An International Association of IT Asset Managers 2010 survey found that 74 percent of the organizations participating ranked data security and privacy as extremely important to their IT asset disposal (ITAD) program. This survey also found that 69 percent of these organizations outsource their IT asset-disposal programs. Among those who do so, 76 percent indicated that data security is either extremely or very important when choosing an electronics reuse and recycling vendor.

Yet, like every other industry, all reuse and recycling companies are not created equal. Therefore, it is vital that education institutions ask the right questions before selecting a vendor to remarket or recycle end-of-life electronics. Their reputations depend on making an informed choice.

Reputable Recycling

Some questions education institutions should ask when selecting a vendor:

  • Does the recycler "own the life cycle" or rely on subcontractors? A recycler offering a complete range of remarketing and recycling services internally will eliminate reliance on subcontractors to process the redundant electronics. Selecting a recycler that manages every step of the process internally improves accountability, increases security and streamlines reporting.

  • Can the recycler ensure data security? Look for a recycler that offers NIST-compliant data destruction and validation of that destruction, especially if IT assets will be resold. Depending on an institution's requirements, it may want to choose a recycler that can provide on-site degaussing and hard-drive destruction, hard-drive shredding, witnessed destruction, and certificates of data and physical destruction.

  • Is the recycler certified? A certified recycler is committed to operating in accordance with recycling industry best practices that govern environmental, health, and safety management systems (R2, e-Stewards, ISO 14001, OHSAS 18001), and complies with the latest standards that regulate information destruction (NAID) and the secure handling, warehousing and transportation of equipment (TAPA).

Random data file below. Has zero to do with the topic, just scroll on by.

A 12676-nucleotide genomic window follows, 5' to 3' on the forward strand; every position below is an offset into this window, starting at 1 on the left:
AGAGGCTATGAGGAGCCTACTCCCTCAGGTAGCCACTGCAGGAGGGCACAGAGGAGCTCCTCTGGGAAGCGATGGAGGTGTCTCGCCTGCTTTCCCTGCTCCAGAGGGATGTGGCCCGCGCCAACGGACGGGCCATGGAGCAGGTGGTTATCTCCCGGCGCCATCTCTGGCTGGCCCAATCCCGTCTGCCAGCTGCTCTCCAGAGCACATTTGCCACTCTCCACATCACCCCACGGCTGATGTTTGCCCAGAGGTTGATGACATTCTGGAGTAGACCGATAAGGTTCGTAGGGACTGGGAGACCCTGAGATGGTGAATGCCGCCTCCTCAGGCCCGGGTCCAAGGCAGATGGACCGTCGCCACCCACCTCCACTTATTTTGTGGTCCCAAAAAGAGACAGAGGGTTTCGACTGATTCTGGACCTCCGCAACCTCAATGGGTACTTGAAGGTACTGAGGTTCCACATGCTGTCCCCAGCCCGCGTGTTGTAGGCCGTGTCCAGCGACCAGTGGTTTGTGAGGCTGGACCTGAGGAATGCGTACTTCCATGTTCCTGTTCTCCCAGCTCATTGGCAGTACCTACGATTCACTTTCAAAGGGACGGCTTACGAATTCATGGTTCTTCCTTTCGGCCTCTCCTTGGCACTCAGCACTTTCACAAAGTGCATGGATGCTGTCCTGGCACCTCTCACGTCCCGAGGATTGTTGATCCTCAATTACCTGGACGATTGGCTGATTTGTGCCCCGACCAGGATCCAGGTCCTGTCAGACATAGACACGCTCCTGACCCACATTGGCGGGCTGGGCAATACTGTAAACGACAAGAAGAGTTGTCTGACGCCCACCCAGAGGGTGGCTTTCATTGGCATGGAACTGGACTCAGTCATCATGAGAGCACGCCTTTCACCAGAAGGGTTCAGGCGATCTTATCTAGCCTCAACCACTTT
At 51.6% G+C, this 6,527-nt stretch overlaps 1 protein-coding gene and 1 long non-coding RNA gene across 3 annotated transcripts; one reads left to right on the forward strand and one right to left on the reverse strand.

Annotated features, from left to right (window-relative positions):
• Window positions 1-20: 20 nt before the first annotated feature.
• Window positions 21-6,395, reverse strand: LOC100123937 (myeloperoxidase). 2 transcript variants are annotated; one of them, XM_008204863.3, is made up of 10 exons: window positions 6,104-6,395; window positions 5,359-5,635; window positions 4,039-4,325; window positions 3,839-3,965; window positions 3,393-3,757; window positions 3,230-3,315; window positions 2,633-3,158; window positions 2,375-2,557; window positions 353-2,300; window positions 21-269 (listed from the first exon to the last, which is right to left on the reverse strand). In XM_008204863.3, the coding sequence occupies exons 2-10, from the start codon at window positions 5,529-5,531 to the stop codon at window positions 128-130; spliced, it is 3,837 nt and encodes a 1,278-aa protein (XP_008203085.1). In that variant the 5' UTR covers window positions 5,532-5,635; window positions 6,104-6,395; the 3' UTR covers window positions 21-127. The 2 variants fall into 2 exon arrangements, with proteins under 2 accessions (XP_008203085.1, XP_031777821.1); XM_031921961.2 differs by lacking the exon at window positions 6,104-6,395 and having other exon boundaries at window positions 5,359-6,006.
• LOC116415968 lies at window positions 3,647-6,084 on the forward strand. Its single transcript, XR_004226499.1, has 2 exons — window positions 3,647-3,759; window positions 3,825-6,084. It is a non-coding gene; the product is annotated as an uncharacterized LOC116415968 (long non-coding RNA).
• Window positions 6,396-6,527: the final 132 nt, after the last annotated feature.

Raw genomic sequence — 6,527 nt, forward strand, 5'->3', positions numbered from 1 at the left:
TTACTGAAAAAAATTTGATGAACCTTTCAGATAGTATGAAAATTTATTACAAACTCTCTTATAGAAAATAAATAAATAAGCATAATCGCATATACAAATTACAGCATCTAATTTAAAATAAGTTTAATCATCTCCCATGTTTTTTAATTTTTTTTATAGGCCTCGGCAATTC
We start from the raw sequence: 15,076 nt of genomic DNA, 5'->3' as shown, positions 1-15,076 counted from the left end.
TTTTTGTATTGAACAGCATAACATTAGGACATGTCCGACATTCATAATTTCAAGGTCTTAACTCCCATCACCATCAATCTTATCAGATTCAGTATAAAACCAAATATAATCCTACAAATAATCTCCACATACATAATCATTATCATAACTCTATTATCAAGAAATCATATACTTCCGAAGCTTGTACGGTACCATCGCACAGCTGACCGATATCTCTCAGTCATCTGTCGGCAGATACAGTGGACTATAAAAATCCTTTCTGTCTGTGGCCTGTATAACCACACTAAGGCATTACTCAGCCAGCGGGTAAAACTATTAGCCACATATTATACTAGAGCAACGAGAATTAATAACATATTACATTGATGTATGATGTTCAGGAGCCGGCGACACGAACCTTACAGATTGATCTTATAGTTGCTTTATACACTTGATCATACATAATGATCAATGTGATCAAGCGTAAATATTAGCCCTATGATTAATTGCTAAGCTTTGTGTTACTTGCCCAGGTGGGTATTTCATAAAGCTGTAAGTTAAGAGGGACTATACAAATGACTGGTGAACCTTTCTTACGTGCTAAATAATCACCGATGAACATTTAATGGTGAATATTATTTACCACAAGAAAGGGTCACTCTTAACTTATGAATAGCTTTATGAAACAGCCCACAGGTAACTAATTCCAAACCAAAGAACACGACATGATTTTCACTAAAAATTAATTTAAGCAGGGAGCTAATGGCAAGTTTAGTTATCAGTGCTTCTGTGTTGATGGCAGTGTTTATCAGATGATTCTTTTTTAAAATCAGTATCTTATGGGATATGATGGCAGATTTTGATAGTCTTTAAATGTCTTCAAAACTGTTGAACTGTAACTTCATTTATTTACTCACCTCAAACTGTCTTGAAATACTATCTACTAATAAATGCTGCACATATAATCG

• Does the recycler have the financial heft to protect customers from potential liability? A good indicator of a recycler's ability to do this is evidence of general and excess liability insurance, as well as pollution liability and cyber security insurance. An insured recycler is able to protect customers from and manage the potential financial risks associated with recycling electronics.

  • Where does the recycler do business? A recycler operating a network of strategically situated facilities will be able to process and recycle an institution's obsolete electronics no matter where the school's campuses and research centers are situated. This also will minimize freight costs, reduce greenhouse gas emissions and simplify logistics.

  • Does the recycler allow tours? Even if a potential recycler meets all the above criteria, conduct a site visit to see the facility size, examine the recycling equipment and evaluate the physical security measures in place. Determine if the recycler conducts employee background checks and tests for drug use. Request a list of customer references and contact them.

Remember that an institution will continue to be held accountable for data even after equipment is removed from service. That is why it's imperative for education institutions to reach informed decisions about the way they dispose of retired electronics.

Skurnac is the president of Sims Recycling Solutions, West Chicago, Ill., the global leader in electronics reuse and recycling. (888)234-9967